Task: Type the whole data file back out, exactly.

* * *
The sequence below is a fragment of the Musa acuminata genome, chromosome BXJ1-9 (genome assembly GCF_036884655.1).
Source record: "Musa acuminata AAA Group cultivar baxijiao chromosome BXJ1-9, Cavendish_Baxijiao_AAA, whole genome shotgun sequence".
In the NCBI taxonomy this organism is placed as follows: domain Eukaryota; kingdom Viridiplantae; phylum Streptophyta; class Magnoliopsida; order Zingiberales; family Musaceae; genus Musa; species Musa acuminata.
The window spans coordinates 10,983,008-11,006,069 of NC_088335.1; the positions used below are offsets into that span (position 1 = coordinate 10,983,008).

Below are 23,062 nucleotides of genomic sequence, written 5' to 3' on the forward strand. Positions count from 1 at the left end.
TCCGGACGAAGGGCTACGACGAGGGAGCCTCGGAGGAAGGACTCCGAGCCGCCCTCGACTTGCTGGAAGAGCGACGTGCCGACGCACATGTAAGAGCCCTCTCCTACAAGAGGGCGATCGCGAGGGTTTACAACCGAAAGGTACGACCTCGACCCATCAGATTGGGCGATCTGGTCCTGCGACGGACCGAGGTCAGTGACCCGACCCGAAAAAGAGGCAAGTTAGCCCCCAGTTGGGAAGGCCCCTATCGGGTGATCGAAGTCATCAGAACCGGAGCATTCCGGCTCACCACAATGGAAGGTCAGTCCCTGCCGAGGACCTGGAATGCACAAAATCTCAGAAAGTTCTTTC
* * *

The sequence below is a fragment of the Musa acuminata genome, chromosome BXJ1-9 (genome assembly GCF_036884655.1).
Source record: "Musa acuminata AAA Group cultivar baxijiao chromosome BXJ1-9, Cavendish_Baxijiao_AAA, whole genome shotgun sequence".
In the NCBI taxonomy this organism is placed as follows: domain Eukaryota; kingdom Viridiplantae; phylum Streptophyta; class Magnoliopsida; order Zingiberales; family Musaceae; genus Musa; species Musa acuminata.
The window spans coordinates 10,983,008-11,006,069 of NC_088335.1; the positions used below are offsets into that span (position 1 = coordinate 10,983,008).

Below are 23,062 nucleotides of genomic sequence, written 5' to 3' on the forward strand. Positions count from 1 at the left end.
TCCGGACGAAGGGCTACGACGAGGGAGCCTCGGAGGAAGGACTCCGAGCCGCCCTCGACTTGCTGGAAGAGCGACGTGCCGACGCACATGTAAGAGCCCTCTCCTACAAGAGGGCGATCGCGAGGGTTTACAACCGAAAGGTACGACCTCGACCCATCAGATTGGGCGATCTGGTCCTGCGACGGACCGAGGTCAGTGACCCGACCCGAAAAAGAGGCAAGTTAGCCCCCAGTTGGGAAGGCCCCTATCGGGTGATCGAAGTCATCAGAACCGGAGCATTCCGGCTCACCACAATGGAAGGTCAGTCCCTGCCGAGGACCTGGAATGCACAAAATCTCAGAAAGTTCTTTC